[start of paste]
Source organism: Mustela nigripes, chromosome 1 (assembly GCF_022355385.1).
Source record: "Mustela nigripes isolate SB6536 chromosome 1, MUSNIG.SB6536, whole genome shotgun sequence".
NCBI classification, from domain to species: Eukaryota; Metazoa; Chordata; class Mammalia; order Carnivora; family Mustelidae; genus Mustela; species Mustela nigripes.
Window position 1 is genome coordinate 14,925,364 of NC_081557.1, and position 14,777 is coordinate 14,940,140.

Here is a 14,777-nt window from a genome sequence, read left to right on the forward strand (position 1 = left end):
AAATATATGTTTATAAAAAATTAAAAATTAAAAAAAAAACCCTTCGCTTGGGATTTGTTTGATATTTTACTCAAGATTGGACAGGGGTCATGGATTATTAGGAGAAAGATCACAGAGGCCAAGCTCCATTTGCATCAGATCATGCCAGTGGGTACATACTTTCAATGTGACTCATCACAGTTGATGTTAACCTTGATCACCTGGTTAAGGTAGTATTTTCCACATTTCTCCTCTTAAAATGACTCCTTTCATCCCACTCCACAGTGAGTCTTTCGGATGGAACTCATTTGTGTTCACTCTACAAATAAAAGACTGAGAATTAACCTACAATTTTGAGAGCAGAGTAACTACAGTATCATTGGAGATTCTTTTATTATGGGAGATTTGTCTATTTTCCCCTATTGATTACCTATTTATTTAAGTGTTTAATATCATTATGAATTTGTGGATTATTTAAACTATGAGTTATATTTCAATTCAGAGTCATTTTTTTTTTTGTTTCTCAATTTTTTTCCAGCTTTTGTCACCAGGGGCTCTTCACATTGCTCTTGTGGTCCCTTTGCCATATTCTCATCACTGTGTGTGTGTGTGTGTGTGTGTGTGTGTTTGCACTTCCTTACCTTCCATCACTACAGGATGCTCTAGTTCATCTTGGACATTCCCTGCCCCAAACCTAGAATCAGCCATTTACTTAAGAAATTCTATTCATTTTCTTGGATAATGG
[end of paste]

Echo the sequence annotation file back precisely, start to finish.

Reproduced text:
Source organism: Mustela nigripes, chromosome 1 (assembly GCF_022355385.1).
Source record: "Mustela nigripes isolate SB6536 chromosome 1, MUSNIG.SB6536, whole genome shotgun sequence".
NCBI classification, from domain to species: Eukaryota; Metazoa; Chordata; class Mammalia; order Carnivora; family Mustelidae; genus Mustela; species Mustela nigripes.
Window position 1 is genome coordinate 14,925,364 of NC_081557.1, and position 14,777 is coordinate 14,940,140.

Here is a 14,777-nt window from a genome sequence, read left to right on the forward strand (position 1 = left end):
AAATATATGTTTATAAAAAATTAAAAATTAAAAAAAAAACCCTTCGCTTGGGATTTGTTTGATATTTTACTCAAGATTGGACAGGGGTCATGGATTATTAGGAGAAAGATCACAGAGGCCAAGCTCCATTTGCATCAGATCATGCCAGTGGGTACATACTTTCAATGTGACTCATCACAGTTGATGTTAACCTTGATCACCTGGTTAAGGTAGTATTTTCCACATTTCTCCTCTTAAAATGACTCCTTTCATCCCACTCCACAGTGAGTCTTTCGGATGGAACTCATTTGTGTTCACTCTACAAATAAAAGACTGAGAATTAACCTACAATTTTGAGAGCAGAGTAACTACAGTATCATTGGAGATTCTTTTATTATGGGAGATTTGTCTATTTTCCCCTATTGATTACCTATTTATTTAAGTGTTTAATATCATTATGAATTTGTGGATTATTTAAACTATGAGTTATATTTCAATTCAGAGTCATTTTTTTTTTTGTTTCTCAATTTTTTTCCAGCTTTTGTCACCAGGGGCTCTTCACATTGCTCTTGTGGTCCCTTTGCCATATTCTCATCACTGTGTGTGTGTGTGTGTGTGTGTGTGTGTTTGCACTTCCTTACCTTCCATCACTACAGGATGCTCTAGTTCATCTTGGACATTCCCTGCCCCAAACCTAGAATCAGCCATTTACTTAAGAAATTCTATTCATTTTCTTGGATAATGG